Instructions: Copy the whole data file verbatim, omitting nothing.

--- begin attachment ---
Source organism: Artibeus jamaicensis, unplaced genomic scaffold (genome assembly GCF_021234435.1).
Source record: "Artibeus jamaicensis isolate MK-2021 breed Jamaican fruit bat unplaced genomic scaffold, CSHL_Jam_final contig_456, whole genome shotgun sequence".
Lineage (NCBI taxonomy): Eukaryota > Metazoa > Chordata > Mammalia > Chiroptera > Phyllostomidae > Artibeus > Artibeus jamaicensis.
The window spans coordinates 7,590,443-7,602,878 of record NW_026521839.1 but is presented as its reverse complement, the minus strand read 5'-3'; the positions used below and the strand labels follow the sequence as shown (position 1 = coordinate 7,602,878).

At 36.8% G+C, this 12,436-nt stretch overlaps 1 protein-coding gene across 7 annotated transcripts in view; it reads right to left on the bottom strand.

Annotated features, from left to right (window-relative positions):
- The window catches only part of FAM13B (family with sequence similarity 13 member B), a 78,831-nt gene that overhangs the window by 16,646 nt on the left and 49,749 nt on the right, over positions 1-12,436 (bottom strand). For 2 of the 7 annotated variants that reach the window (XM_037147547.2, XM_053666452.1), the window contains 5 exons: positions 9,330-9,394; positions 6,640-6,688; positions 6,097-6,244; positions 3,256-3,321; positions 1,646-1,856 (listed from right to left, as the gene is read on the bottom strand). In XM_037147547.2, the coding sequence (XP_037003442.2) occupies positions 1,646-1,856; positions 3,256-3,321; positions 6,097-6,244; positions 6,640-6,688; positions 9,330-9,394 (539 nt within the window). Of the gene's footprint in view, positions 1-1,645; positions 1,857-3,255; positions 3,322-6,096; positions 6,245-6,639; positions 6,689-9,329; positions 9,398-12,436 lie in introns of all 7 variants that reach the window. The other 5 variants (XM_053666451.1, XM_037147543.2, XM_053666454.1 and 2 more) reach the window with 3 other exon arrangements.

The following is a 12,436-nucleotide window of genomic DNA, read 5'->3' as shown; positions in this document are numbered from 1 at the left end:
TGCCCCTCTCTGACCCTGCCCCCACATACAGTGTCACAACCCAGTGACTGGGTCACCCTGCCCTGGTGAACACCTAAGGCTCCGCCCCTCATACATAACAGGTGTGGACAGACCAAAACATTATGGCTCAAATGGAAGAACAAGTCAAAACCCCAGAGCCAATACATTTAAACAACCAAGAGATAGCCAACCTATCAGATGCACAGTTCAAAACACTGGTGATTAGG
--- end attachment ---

Source organism: Artibeus jamaicensis, unplaced genomic scaffold (genome assembly GCF_021234435.1).
Source record: "Artibeus jamaicensis isolate MK-2021 breed Jamaican fruit bat unplaced genomic scaffold, CSHL_Jam_final contig_456, whole genome shotgun sequence".
Lineage (NCBI taxonomy): Eukaryota > Metazoa > Chordata > Mammalia > Chiroptera > Phyllostomidae > Artibeus > Artibeus jamaicensis.
The window spans coordinates 7,590,443-7,602,878 of record NW_026521839.1 but is presented as its reverse complement, the minus strand read 5'-3'; the positions used below and the strand labels follow the sequence as shown (position 1 = coordinate 7,602,878).

At 36.8% G+C, this 12,436-nt stretch overlaps 1 protein-coding gene across 7 annotated transcripts in view; it reads right to left on the bottom strand.

Annotated features, from left to right (window-relative positions):
- The window catches only part of FAM13B (family with sequence similarity 13 member B), a 78,831-nt gene that overhangs the window by 16,646 nt on the left and 49,749 nt on the right, over positions 1-12,436 (bottom strand). For 2 of the 7 annotated variants that reach the window (XM_037147547.2, XM_053666452.1), the window contains 5 exons: positions 9,330-9,394; positions 6,640-6,688; positions 6,097-6,244; positions 3,256-3,321; positions 1,646-1,856 (listed from right to left, as the gene is read on the bottom strand). In XM_037147547.2, the coding sequence (XP_037003442.2) occupies positions 1,646-1,856; positions 3,256-3,321; positions 6,097-6,244; positions 6,640-6,688; positions 9,330-9,394 (539 nt within the window). Of the gene's footprint in view, positions 1-1,645; positions 1,857-3,255; positions 3,322-6,096; positions 6,245-6,639; positions 6,689-9,329; positions 9,398-12,436 lie in introns of all 7 variants that reach the window. The other 5 variants (XM_053666451.1, XM_037147543.2, XM_053666454.1 and 2 more) reach the window with 3 other exon arrangements.

The following is a 12,436-nucleotide window of genomic DNA, read 5'->3' as shown; positions in this document are numbered from 1 at the left end:
TGCCCCTCTCTGACCCTGCCCCCACATACAGTGTCACAACCCAGTGACTGGGTCACCCTGCCCTGGTGAACACCTAAGGCTCCGCCCCTCATACATAACAGGTGTGGACAGACCAAAACATTATGGCTCAAATGGAAGAACAAGTCAAAACCCCAGAGCCAATACATTTAAACAACCAAGAGATAGCCAACCTATCAGATGCACAGTTCAAAACACTGGTGATTAGG